I’m going to start this review with a bold statement – this book will make my top ten reads of 2015. Yes it was so good that I can’t see me coming across ten other books that will beat this one.
So what’s it about? Well as with any book that depends on the reader not knowing very much before they start to appreciate the story, I can’t tell you very much! I can tell you that our chief protagonist, Catherine Ravenscroft has just moved house to a new apartment with her husband Robert when she comes across a novel. Idly picking it up the book entitled Perfect Stranger with the standard disclaimer; any resemblance to persons living or dead scored through with red pen. She starts to read and to her horror she realises it is about her, and more specifically about a secret that she has kept for the last twenty years. All the reader knows at this stage is the secret involves her son Nicholas, their less than successful son, who at Catherine’s instigation has moved into a shared house in a bid to foster some independence and responsibility into his life. Of course the questions raised by the book are what is the secret? And just as importantly who knows and cares enough to write a book about it?
Alternating with Catherine’s narrative we hear from another voice, that of a lonely old man, mourning the death of his wife, Nancy but at last determinedly clearing his house of her belongings, packing her clothes away and giving them to charity shops where he gets given cups of teas and a chance to talk about Nancy.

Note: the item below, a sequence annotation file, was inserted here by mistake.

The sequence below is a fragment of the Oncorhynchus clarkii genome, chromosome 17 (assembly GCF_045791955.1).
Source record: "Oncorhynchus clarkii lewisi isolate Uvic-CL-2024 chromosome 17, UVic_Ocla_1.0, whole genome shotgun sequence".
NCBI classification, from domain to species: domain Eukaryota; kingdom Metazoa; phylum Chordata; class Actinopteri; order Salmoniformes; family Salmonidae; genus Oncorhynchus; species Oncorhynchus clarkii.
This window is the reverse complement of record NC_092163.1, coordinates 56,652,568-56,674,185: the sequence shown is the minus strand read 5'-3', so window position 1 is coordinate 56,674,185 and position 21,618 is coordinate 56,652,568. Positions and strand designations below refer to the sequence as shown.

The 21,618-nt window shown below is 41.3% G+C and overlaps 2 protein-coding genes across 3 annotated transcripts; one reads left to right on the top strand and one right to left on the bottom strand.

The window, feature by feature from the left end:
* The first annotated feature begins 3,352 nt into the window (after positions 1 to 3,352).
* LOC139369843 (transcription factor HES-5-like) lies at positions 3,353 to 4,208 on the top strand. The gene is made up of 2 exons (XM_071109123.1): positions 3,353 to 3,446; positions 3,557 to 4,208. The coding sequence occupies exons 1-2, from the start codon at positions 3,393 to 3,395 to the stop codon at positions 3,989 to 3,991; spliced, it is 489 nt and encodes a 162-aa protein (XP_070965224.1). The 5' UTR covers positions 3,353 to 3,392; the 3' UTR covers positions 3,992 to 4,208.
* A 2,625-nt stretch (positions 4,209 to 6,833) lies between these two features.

The reason I enjoyed this book so much was the way that Renee Knight skilfully played on my emotions, changing my opinion of all of the characters who populate this book with an ease that left me reeling. My once certain opinion swept away in a single sentence as another piece of information is casually dropped into the narrative. This is a book of suspense but not of the obvious kind, the tension is palpable and illustrated by Catherine’s actions rather than internal monologues about how scared she is, as she turns from a capable and decisive documentary maker into a scared shadow as she wonders what will follow, how far is the author prepared to go to completely destroy her life? Should she take the ending as a warning, all of these thoughts push real life to the periphery as she valiantly tries to keep the secret under wraps.
Readers that aren’t keen on protagonists they don’t like may well not enjoy this as much as I did but although many of the characters in this book behaved in a way I wouldn’t, at no point did their behaviour seem out of character, they were real people behaving in realistic ways albeit at the edge of their sanity at times and I was utterly convinced.
I’d like to say an enormous thank you to the publishers Random House UK firstly for publishing this book, and secondly for allowing me the great pleasure of reading it. Disclaimer will be published on 9 April 2015 and it is a must for lovers of psychological thrillers.